“I am in full agreement that when we sue it can be devastating, and that we have sued little guys way too often on flimsy charges or when they have been punished enough,’’ he wrote back. “But I’m not at all convinced that Tourre alone is sufficient here.”
Kidney later explained to Muoio that he was pushing for a more assertive approach because he believed that the SEC had grown too passive in its oversight of Wall Street. “The damage to the reputation of the [SEC] in the last few years and the decline of the institution are very troubling to me,” he wrote.
Kidney and Muoio battled for months. Kidney felt that the agency was overly dependent on the kind of direct evidence it had against Tourre. Part of the problem was that high-level Goldman executives had been savvier in how they communicated: when topics broached sensitive territory in emails, they would often write “LDL” — let’s discuss live.
Not only was SEC employee Reid Muoio against persectuing bankers, he was actively working against the case.
Kidney pressed the team to take what he thought were obvious investigative steps. He had been told by a staff attorney in the group that Muoio had vetoed the idea of calling Paulson to testify, and the agency hadn’t subpoenaed Paulson’s emails initially, relying mainly on the voluntary disclosure of documents. “We didn’t get subpoena power until late in the investigation,” a staff attorney acknowledged to Kidney in an email sent late in August of 2009.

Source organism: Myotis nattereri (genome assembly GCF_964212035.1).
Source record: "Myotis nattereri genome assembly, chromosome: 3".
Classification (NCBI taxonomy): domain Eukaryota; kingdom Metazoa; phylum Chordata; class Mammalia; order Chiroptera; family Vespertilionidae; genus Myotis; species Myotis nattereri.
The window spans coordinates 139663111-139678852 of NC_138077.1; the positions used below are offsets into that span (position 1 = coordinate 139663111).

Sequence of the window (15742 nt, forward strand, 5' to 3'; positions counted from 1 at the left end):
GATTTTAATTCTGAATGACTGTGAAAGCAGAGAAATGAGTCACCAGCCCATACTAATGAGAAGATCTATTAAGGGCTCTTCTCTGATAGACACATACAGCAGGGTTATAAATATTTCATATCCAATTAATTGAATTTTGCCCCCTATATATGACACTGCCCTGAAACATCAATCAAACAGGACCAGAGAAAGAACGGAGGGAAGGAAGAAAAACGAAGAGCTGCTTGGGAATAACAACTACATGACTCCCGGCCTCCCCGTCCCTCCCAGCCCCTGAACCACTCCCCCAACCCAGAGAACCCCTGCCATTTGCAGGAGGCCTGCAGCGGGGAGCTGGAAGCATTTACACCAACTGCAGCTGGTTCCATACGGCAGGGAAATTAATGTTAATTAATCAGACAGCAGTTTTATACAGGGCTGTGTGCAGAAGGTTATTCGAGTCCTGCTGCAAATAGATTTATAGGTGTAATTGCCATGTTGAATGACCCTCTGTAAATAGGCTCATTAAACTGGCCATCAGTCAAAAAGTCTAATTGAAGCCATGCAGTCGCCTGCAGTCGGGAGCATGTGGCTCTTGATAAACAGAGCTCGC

As the year ended, Muoio remained opposed to bringing charges against anyone but Tourre. In a December 30th email, sent to the entire group investigating the deal, Muoio offered an explanation for what had happened during the bubble years: “Now that we are gearing up to bring a handful of cases in this area, I suggest that we keep in mind that the vast majority of the losses suffered had nothing to do with fraud and the like and are more fairly attributable to lesser human failings of greed, arrogance and stupidity of which we are all guilty from time to time.”
And that right there is the smoking gun strawman: ignore the “one off” crime because most of the fraud took place because someone was really just too stupid to know otherwise. Even if that someone worked for the firm which prides itself on having a more strict acceptance ratio than Harvard, and where figuring out how to outsmart everyone else on Wall Street, not to mention Congress and Main Street, is a key ingredient of successfully advancing to partner level.
Kidney pressed on and pushed the agency to bring charges against Egol, Tourre’s superior at Goldman, arguing that the SEC should at least interview him. According to Kidney, Muoio once again hindered the investigation and dismissed the idea, saying that the agency knew what Egol would say. “That’s a cardinal sin in an investigation,’’ Kidney said that he told Muoio. “You can’t assume what somebody will say.”